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Snapshots of Yesteryear
By Peter Colvin

This photograph was taken at Old Meadowbank Stadium on 5th August 1967. It shows action from Heat 6 of the British League encounter between the Monarchs and Poole Pirates. This race finished in the order shown with Geoff Mudge winning from George Hunter, Bruce Cribb and Bert Harkins. It is to my eternal regret that this was the only visit that I ever made to Old Meadowbank. The stadium was demolished at the end of the season to make way for the 1970 Commonwealth Games in the Scottish capital. The last meeting was the Scottish Best Pairs Championship held on 14th October which was won by Oyvind S Berg and Wayne Briggs. In the second-half of the meeting, Brian Collins became the Scottish Junior Riders' Champion in what I presume to have been the last race at the venue.

The tapes are up, the clutches are out and the riders are heading for the first bend and in doing so, are creating speedway history. This unique photograph shows the start of the first race at Scotland's most northerly speedway track, Central Park Stadium, Cowdenbeath. The riders in Heat 1 are, left to right, Alec Hughson, Dave Gifford, Willie Templeton and Bluey Scott. This challenge match took place on Wednesday 5th May 1965, the Fife Lions winning 44-33 against the Colonial Tigers. For the Lions, Willie Templeton scored 10+1, Bert Harkins 9, Bill Landels 8, Bill McMillan 6+2, Jimmy Tannock 6+2, Red Monteith 4 and Alec Hughson 1. For the Tigers, Bluey Scott scored a maximum 12, Ross Nickisson 6+2, Joe Hicks 4, Kevin Torpie 4, Kevin Russell 3+1, Eric Hanlon 3 and Dave Gifford 1. I am indebted to Fiona Crawford for sharing this snapshot with us.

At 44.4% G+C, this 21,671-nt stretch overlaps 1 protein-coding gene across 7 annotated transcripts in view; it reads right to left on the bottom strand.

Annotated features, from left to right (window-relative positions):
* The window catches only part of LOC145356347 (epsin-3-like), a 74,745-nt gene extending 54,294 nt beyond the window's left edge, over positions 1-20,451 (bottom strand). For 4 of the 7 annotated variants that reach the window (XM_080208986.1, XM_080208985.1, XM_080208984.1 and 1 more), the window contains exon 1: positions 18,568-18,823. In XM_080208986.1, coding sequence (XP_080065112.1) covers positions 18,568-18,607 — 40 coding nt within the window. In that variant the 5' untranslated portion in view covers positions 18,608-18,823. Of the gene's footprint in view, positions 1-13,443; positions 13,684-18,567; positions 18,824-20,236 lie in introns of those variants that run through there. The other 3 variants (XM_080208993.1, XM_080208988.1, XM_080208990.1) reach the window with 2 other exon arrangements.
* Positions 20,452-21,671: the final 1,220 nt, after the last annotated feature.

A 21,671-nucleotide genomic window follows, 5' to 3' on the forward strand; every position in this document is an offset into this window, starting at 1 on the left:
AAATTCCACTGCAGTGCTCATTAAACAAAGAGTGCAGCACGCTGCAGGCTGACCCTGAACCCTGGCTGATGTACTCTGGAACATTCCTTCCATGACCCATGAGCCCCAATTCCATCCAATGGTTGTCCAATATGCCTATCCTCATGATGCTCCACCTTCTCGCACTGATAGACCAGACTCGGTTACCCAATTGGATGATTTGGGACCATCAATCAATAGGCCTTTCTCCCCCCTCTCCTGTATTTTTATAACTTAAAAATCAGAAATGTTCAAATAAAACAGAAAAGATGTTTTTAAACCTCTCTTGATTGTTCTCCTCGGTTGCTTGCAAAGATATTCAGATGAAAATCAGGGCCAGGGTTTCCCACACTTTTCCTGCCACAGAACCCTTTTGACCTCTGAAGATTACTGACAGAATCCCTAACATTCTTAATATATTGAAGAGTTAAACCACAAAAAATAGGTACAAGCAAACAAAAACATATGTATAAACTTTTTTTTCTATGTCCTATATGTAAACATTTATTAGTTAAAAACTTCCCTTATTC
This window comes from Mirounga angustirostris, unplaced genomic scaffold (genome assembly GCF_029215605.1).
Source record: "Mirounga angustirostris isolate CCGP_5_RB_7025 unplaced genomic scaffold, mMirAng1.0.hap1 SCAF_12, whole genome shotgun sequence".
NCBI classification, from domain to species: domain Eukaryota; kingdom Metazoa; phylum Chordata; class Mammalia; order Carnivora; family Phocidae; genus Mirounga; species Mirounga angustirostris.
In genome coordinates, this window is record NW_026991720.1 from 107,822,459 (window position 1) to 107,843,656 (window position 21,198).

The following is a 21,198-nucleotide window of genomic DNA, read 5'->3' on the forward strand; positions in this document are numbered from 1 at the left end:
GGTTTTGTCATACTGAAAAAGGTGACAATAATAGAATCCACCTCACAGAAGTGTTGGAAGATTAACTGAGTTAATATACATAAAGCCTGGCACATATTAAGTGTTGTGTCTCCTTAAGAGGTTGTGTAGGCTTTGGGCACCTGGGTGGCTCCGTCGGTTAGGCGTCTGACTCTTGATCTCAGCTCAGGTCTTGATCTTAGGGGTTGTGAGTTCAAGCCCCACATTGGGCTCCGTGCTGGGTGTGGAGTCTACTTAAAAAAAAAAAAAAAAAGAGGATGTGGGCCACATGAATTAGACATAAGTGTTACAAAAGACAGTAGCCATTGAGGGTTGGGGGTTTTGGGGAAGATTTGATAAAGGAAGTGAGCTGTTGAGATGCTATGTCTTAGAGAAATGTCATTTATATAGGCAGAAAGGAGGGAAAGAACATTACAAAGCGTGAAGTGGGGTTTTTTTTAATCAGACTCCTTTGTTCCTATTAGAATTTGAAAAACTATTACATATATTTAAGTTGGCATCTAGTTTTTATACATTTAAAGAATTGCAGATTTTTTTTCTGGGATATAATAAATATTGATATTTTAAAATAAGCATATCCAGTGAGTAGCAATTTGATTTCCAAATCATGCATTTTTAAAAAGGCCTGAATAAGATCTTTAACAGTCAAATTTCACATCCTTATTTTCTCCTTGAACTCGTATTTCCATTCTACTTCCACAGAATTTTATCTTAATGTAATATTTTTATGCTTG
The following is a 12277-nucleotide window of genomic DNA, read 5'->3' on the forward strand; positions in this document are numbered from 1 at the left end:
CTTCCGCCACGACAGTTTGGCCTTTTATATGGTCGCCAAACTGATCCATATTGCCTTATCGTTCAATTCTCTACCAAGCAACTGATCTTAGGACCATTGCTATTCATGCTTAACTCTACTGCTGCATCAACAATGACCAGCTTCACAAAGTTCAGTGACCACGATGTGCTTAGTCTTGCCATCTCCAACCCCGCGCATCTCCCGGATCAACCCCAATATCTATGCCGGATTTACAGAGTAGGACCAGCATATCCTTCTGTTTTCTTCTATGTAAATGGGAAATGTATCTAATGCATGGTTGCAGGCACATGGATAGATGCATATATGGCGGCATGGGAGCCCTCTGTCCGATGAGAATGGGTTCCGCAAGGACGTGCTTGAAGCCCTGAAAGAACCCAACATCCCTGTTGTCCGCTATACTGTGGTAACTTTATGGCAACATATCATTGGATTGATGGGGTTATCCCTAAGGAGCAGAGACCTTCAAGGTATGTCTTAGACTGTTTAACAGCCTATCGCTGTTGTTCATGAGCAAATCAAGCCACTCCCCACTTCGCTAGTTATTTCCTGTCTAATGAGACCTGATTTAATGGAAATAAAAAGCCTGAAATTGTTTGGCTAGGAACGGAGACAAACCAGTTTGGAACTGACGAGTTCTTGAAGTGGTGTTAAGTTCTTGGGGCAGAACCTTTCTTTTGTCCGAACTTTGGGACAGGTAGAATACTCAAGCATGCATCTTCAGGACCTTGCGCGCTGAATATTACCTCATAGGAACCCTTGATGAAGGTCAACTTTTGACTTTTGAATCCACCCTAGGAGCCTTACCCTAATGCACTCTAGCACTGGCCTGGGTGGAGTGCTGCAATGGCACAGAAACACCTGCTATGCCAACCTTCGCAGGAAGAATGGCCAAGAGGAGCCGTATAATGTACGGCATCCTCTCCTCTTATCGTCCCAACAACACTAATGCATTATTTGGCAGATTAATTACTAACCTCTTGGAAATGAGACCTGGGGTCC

This is the Glasgow side that rode during the first half of April 1968. The riders are, left to right, Bo Josefsson, Oyvind S Berg, Bill McMillan, Willie Templeton, Brian Whaley, Lars Jansson and Jim McMillan - along with promoter, Les Whaley. Russ Dent was soon brought into the team in place of Brian Whaley in order to strengthen the second-string department. Charlie Monk, with an average of 10•72, had moved to Sheffield and Jim Airey, who had been allocated to the Tigers, refused to come North. The only rider that could be considered to be a recognised heat-leader was Bo Josefsson on an average of 7•24. Not surprisingly, during the next two months, Glasgow lost four out of five home matches and the wooden spoon beckoned. This was to be the last season at White City. The Tigers were about to begin their nomadic existence when they moved to Hampden Stadium in 1969.

This unique image shows the historic moment when the sound of speedway bikes first reverberated around the massive arena that was Hampden Stadium. This snapshot was taken by Ian McLean at the start of the first practise session in April 1969. It shows Charlie Monk leading into the first bend with Oyvind S Berg sandwiched between Russ Dent on the outside and Jim McMillan on the inside. "It's the Hampden roar - Tigers style" was one headline in the papers. Promoter Les Whaley said, "It's a wrench leaving the White City. But the Tigers' move to Hampden is the biggest thing that could happen to Scottish speedway. . . now Scotland can boast of having probably the biggest speedway stadium in the world. That means we can - and will - stage the World Championships ourselves." Hampden Stadium hosted the biggest ever meeting in Scotland when the Nordic-British Final of the World Championships was held there in 1971.

 

This article was first published on 12th February 2012

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